The Beehive: the official blog of the Massachusetts Historical Society

Love Birds: Ducks, Doves, and Darlings

Each month I have the pleasure of delving into our rich Civil War era collections seeking just one document to showcase in our “Massachusetts Finds Her Voice” web feature.  It is one of my great pleasures, sitting in the reading room working through page after page of correspondence and diaries, written exactly 150 years ago, that capture the essence of how people from Massachusetts experienced the war.  Each time I sit down I hope to find a document that represents the particular aspect of the war experience I hope to highlight in a coming month. 

Typically, I limit myself to searching the collections of persons from Massachusetts, as the scope of the project only allows for featuring documents authored by men and women from Massachusetts. But earlier this spring, I found myself reading the Lafayette S. Foster Papers. Foster was a lifelong resident of Connecticut. He represented that state in the US Senate from 1855-1867. I turned to this collection hoping Foster may have received letters from members of the Massachusetts congressional delegation. I dreamed of finding something referencing the ongoing debate surrounding the 13th Amendment. I struck out along that line, but a letter Foster had written to his wife grabbed my attention.

I knew that this letter could not be used in the Civil War feature, but as my eyes fell on the final line of the first page, where Foster states “you are a bird, and a duck, and a dove, and a darling,” I simply could not resist reading the letter in its entirety. 

Writing to his “dearest Wife” from the Senate Chamber on Tuesday, 31 May 1864, Foster opens the letter with the lament:

I generally fail to get any letter from you on Tuesday morning – it sometimes reaches me on Tuesday night – It shows me how great is the loss – for it so falls out, that what we have we prize not to the worth, while we enjoy it – but being lost, why then we rack the value – You are a bird, and a duck, and a dove, and a darling, and when your letters fail to come I find how much I lose.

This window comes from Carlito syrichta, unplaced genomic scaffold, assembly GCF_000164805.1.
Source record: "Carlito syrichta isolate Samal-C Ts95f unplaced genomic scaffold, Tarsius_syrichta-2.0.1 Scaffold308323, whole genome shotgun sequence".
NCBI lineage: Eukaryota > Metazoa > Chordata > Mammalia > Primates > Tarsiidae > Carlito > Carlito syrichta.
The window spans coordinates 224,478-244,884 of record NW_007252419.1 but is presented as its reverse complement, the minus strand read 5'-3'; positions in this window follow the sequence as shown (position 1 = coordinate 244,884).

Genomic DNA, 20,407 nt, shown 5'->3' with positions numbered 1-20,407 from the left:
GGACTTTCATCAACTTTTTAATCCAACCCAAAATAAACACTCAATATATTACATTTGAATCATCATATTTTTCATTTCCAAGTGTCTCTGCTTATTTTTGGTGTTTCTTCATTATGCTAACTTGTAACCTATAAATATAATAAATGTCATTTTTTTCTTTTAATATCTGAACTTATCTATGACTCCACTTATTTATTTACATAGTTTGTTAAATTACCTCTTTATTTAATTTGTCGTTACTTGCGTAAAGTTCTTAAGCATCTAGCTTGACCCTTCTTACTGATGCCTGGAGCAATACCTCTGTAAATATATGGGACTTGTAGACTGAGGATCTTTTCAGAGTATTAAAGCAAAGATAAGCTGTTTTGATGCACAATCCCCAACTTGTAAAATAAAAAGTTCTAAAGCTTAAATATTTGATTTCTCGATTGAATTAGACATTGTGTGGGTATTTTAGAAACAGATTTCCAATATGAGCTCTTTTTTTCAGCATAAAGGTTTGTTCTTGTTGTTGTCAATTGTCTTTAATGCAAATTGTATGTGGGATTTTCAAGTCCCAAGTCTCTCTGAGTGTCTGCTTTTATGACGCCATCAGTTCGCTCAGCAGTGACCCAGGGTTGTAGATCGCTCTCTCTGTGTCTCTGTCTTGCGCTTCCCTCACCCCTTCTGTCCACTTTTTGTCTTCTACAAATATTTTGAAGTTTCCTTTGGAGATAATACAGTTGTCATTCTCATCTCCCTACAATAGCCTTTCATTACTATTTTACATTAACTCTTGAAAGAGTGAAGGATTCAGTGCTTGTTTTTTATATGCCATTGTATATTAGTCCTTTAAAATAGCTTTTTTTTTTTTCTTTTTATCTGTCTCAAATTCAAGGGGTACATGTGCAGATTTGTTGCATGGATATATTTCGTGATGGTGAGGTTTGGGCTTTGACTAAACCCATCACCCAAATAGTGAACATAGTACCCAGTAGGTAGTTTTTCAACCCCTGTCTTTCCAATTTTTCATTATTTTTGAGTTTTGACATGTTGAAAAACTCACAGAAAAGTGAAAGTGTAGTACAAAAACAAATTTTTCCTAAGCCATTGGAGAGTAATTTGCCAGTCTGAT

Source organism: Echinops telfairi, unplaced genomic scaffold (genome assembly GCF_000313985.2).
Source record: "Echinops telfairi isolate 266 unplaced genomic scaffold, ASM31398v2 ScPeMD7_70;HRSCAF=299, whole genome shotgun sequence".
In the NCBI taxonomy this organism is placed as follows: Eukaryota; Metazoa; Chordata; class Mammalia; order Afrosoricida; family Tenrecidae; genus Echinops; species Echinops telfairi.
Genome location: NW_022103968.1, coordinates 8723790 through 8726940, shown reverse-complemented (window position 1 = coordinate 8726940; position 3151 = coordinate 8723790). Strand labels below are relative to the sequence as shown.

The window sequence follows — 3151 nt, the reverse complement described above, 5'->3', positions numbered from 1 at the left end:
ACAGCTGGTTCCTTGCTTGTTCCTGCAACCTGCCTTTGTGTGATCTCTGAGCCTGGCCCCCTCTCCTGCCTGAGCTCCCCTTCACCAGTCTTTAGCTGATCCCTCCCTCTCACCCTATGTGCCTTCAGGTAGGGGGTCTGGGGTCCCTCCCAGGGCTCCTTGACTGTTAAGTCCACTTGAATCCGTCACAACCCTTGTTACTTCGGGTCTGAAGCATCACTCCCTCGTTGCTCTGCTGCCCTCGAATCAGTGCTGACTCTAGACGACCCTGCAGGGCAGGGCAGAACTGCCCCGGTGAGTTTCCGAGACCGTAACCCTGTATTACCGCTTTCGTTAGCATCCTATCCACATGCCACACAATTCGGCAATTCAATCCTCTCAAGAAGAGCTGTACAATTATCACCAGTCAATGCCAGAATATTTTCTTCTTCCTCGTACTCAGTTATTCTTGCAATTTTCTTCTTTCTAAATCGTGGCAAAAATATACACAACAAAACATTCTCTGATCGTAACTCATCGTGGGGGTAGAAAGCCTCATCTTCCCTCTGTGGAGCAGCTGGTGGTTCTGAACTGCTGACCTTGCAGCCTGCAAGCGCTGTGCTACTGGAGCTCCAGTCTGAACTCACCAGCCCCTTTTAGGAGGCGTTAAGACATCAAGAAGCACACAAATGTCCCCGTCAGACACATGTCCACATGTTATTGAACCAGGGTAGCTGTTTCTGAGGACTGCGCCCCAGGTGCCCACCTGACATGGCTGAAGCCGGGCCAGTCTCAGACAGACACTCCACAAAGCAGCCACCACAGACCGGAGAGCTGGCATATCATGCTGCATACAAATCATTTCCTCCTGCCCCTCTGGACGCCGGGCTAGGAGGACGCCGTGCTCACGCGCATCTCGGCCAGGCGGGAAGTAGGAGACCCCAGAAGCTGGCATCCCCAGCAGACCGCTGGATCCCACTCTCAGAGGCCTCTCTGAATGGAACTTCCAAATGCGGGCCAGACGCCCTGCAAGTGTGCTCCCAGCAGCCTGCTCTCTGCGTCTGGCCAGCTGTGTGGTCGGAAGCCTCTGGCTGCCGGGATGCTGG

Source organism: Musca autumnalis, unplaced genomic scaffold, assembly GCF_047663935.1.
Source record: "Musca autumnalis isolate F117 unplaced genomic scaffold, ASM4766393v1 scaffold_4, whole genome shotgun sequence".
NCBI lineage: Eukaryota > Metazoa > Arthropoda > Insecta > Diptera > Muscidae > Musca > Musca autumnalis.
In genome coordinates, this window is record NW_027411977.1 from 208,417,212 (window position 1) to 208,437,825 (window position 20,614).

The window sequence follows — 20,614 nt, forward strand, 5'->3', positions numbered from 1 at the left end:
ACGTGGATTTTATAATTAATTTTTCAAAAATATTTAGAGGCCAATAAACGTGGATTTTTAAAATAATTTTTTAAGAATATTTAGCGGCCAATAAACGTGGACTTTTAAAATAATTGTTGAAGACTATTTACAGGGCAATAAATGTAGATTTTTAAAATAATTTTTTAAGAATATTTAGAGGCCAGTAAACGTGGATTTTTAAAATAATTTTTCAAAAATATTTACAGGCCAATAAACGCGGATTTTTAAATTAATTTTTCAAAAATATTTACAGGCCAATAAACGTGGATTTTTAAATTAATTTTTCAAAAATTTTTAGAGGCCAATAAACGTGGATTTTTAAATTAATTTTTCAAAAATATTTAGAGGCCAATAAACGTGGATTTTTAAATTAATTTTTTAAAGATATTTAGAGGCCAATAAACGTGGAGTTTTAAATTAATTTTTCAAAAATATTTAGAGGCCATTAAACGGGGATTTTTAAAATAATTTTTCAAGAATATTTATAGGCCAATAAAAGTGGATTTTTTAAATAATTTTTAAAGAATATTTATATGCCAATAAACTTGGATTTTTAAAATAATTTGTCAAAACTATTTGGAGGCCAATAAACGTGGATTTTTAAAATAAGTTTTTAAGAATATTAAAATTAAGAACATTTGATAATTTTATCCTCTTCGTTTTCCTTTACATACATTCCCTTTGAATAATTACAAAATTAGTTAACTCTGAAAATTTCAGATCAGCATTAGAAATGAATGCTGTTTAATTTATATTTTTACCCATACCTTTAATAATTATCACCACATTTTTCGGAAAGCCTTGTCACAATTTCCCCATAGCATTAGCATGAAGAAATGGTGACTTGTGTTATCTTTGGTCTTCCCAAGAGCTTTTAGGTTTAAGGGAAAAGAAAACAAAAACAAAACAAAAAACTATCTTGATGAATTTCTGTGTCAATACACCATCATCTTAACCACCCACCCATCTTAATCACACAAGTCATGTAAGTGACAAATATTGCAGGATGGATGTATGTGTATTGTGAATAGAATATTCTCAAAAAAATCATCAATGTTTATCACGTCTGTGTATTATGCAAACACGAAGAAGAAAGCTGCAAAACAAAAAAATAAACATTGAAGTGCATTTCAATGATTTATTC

The letter continues on to discuss the progress on a tax bill (slow), the progress of the war (unpredictable), and the prospects for the Republican nominating convention in Baltimore the following month (Lincoln all the way!). 

Being a true reference librarian, I simply had to see what I could discover about the woman who inspired such Audubonian comparison.  Referred to as both Mittie and Mattie in Foster's letters, Martha Lyman was Foster’s second wife.  His first wife, Joanna, died in 1859 after 22 years of marriage.  Foster and Lyman wed in October 1860, and made their home in Norwich, Connecticut. But it thrilled me to learn that there was a genuine Massachusetts connection in the letters.  Martha Lyman – the bird, duck, and dove, of Foster’s musings – had been born in Northampton, Massachusetts in 1823.  Perhaps I shall go back to the Foster collection and examine Martha’s letters, to determine if any of those missives, written by a Massachusetts native, make a likely candidate to be featured in Massachusetts Finds Her Voice in a future month.   


permalink | Published: Tuesday, 6 May, 2014, 1:00 AM


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